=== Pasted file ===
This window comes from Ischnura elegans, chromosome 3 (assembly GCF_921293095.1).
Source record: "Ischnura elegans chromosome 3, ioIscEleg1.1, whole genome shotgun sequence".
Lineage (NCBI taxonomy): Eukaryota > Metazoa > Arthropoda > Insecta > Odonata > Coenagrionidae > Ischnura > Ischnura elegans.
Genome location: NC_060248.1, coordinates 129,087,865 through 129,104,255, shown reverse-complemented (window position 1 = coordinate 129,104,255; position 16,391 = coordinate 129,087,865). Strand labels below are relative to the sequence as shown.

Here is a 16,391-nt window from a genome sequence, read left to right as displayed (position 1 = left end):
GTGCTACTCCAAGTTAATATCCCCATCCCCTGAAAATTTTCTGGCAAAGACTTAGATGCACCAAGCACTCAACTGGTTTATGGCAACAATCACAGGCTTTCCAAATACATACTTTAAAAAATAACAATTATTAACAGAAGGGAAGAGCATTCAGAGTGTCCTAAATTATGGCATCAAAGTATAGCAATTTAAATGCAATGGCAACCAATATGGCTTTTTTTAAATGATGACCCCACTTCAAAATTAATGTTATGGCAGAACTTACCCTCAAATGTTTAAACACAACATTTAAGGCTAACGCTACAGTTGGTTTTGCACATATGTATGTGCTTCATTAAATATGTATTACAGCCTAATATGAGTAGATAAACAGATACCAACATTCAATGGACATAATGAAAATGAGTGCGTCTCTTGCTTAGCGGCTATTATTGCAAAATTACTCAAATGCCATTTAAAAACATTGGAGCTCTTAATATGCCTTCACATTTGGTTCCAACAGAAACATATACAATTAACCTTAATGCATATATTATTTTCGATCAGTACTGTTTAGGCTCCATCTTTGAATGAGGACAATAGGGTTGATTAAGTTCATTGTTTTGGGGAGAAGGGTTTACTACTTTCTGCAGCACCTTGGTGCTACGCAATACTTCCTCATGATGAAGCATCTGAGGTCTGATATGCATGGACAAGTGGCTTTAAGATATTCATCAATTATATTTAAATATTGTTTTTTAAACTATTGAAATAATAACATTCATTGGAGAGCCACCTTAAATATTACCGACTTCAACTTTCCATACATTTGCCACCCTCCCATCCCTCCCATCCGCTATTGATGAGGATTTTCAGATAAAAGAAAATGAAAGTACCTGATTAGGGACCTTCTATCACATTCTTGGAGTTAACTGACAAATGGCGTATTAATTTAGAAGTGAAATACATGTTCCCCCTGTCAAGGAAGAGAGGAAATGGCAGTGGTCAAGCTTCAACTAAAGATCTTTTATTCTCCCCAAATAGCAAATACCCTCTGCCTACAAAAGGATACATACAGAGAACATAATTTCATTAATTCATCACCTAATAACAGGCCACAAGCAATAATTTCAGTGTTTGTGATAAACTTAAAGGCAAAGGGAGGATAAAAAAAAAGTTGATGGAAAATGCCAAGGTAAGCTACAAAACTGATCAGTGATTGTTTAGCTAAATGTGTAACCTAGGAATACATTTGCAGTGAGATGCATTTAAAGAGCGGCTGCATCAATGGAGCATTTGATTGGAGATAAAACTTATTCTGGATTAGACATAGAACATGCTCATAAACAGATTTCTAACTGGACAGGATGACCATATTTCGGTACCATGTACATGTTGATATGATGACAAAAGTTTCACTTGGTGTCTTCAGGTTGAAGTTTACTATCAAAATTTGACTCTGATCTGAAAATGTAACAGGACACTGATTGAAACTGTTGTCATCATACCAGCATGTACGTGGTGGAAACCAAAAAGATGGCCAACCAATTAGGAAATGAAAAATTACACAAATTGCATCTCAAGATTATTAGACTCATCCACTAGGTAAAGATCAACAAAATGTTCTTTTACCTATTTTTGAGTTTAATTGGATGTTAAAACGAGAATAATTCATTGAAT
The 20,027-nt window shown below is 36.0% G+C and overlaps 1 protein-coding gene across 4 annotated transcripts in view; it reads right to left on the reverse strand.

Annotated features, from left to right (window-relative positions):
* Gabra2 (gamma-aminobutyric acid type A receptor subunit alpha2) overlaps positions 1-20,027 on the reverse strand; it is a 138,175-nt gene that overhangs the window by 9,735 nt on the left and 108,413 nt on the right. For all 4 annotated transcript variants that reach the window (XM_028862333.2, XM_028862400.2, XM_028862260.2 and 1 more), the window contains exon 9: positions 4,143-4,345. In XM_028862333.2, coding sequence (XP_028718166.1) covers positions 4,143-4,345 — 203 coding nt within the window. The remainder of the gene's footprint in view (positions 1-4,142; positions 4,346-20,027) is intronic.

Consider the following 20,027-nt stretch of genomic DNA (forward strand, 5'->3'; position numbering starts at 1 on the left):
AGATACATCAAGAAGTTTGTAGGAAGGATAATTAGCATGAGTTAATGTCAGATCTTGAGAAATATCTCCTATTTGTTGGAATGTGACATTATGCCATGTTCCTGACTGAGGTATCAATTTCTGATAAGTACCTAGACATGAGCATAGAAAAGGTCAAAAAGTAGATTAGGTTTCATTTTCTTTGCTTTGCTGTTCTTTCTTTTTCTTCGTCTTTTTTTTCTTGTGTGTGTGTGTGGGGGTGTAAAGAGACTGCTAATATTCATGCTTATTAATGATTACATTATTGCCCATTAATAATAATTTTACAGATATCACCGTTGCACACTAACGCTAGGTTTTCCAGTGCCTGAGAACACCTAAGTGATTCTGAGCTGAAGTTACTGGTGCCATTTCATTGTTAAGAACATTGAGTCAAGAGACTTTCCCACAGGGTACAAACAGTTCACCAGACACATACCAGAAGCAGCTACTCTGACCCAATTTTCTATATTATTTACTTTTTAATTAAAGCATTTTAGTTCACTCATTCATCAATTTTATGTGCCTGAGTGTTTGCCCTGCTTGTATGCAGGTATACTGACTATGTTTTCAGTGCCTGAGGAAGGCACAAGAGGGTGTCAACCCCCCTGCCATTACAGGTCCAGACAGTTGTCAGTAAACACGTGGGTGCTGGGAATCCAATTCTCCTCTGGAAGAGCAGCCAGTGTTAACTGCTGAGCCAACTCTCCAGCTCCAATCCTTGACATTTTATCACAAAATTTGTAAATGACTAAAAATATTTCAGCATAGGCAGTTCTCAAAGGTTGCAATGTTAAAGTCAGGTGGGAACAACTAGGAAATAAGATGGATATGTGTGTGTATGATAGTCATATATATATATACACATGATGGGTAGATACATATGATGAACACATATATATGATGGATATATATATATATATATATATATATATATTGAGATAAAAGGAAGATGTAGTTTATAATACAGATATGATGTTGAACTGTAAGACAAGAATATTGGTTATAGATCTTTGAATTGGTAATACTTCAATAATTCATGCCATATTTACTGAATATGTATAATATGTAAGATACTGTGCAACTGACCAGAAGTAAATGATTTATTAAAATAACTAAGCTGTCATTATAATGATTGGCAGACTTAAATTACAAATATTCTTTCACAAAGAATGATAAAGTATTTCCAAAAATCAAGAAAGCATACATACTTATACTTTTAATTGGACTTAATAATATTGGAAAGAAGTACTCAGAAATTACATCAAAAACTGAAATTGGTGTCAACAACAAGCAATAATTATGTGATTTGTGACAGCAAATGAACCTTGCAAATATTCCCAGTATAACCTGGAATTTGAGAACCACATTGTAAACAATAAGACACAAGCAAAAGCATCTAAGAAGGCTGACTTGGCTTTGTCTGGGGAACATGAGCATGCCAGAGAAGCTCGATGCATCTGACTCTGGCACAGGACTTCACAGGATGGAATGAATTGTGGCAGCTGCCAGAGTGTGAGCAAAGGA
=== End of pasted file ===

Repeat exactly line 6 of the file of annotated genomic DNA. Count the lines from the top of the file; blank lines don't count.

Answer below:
GTGCTACTCCAAGTTAATATCCCCATCCCCTGAAAATTTTCTGGCAAAGACTTAGATGCACCAAGCACTCAACTGGTTTATGGCAACAATCACAGGCTTTCCAAATACATACTTTAAAAAATAACAATTATTAACAGAAGGGAAGAGCATTCAGAGTGTCCTAAATTATGGCATCAAAGTATAGCAATTTAAATGCAATGGCAACCAATATGGCTTTTTTTAAATGATGACCCCACTTCAAAATTAATGTTATGGCAGAACTTACCCTCAAATGTTTAAACACAACATTTAAGGCTAACGCTACAGTTGGTTTTGCACATATGTATGTGCTTCATTAAATATGTATTACAGCCTAATATGAGTAGATAAACAGATACCAACATTCAATGGACATAATGAAAATGAGTGCGTCTCTTGCTTAGCGGCTATTATTGCAAAATTACTCAAATGCCATTTAAAAACATTGGAGCTCTTAATATGCCTTCACATTTGGTTCCAACAGAAACATATACAATTAACCTTAATGCATATATTATTTTCGATCAGTACTGTTTAGGCTCCATCTTTGAATGAGGACAATAGGGTTGATTAAGTTCATTGTTTTGGGGAGAAGGGTTTACTACTTTCTGCAGCACCTTGGTGCTACGCAATACTTCCTCATGATGAAGCATCTGAGGTCTGATATGCATGGACAAGTGGCTTTAAGATATTCATCAATTATATTTAAATATTGTTTTTTAAACTATTGAAATAATAACATTCATTGGAGAGCCACCTTAAATATTACCGACTTCAACTTTCCATACATTTGCCACCCTCCCATCCCTCCCATCCGCTATTGATGAGGATTTTCAGATAAAAGAAAATGAAAGTACCTGATTAGGGACCTTCTATCACATTCTTGGAGTTAACTGACAAATGGCGTATTAATTTAGAAGTGAAATACATGTTCCCCCTGTCAAGGAAGAGAGGAAATGGCAGTGGTCAAGCTTCAACTAAAGATCTTTTATTCTCCCCAAATAGCAAATACCCTCTGCCTACAAAAGGATACATACAGAGAACATAATTTCATTAATTCATCACCTAATAACAGGCCACAAGCAATAATTTCAGTGTTTGTGATAAACTTAAAGGCAAAGGGAGGATAAAAAAAAAGTTGATGGAAAATGCCAAGGTAAGCTACAAAACTGATCAGTGATTGTTTAGCTAAATGTGTAACCTAGGAATACATTTGCAGTGAGATGCATTTAAAGAGCGGCTGCATCAATGGAGCATTTGATTGGAGATAAAACTTATTCTGGATTAGACATAGAACATGCTCATAAACAGATTTCTAACTGGACAGGATGACCATATTTCGGTACCATGTACATGTTGATATGATGACAAAAGTTTCACTTGGTGTCTTCAGGTTGAAGTTTACTATCAAAATTTGACTCTGATCTGAAAATGTAACAGGACACTGATTGAAACTGTTGTCATCATACCAGCATGTACGTGGTGGAAACCAAAAAGATGGCCAACCAATTAGGAAATGAAAAATTACACAAATTGCATCTCAAGATTATTAGACTCATCCACTAGGTAAAGATCAACAAAATGTTCTTTTACCTATTTTTGAGTTTAATTGGATGTTAAAACGAGAATAATTCATTGAAT